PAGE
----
Image quality could also have been better and ends up about on par with the Olympus. While colours look accurate and the camera's automatic white balance does a fine job of serving up neutral colours in all sorts of lighting conditions, images are not as sharp as we would have liked.
We saw very little coloured fringing and even then only under the most extreme circumstances. In some cases, the camera tended to underexpose a little when using the Average metering mode, which uses the entire scene to determine exposure.
Noise is not the S8000fd's strong suit. We saw some noise even at the camera's lowest ISO setting of ISO 64, though you probably won't notice noise in prints until you reach ISO 200. Even then, artefacts should be minimal, and Fuji's noise-reduction algorithms don't degrade sharpness appreciably until ISO 400. However, prints should still be very usable at that sensitivity.
By ISO 800, images lose a lot of their
sharpness, along with a noticeable amount of shadow detail. ISO 1,600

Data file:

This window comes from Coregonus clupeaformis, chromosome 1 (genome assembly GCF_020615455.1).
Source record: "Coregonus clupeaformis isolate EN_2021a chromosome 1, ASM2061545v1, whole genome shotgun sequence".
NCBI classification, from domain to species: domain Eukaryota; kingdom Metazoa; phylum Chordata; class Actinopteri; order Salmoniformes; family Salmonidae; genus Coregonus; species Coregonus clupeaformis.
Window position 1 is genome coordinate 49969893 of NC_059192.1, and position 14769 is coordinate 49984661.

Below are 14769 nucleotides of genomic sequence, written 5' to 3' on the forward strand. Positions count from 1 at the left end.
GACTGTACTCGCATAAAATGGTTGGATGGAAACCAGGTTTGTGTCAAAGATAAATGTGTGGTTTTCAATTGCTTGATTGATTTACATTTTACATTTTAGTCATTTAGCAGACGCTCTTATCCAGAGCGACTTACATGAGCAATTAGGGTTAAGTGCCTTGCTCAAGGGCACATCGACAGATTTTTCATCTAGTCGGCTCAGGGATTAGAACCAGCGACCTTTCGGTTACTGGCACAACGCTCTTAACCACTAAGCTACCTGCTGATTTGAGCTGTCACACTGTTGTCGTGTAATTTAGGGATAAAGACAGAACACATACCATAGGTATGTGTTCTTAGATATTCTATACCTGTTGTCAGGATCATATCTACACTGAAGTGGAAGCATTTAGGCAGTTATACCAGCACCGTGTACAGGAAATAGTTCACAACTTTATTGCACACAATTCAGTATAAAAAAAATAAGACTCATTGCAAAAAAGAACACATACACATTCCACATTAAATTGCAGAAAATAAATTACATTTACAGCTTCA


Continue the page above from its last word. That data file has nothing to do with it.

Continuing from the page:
images become heavily blurred and have a very granular look with
off-colour and white speckles covering the images.
Fuji includes ISO 3,200 and ISO 6,400 at a reduced resolution of 4 megapixels. This does help keep noise from becoming much worse than it is at ISO 1,600. However, we didn't see any advantage, either. We'd stay below ISO 800 when shooting with the S8000fd whenever possible and don't recommend shooting at ISO 1,600 or above at all.
If forced to choose between the S8000fd and the SP-550 UZ, we'd probably go with the Fuji, but only based on its faster performance. Of the trio of 18x zooms, the
Additional editing by Shannon Doubleday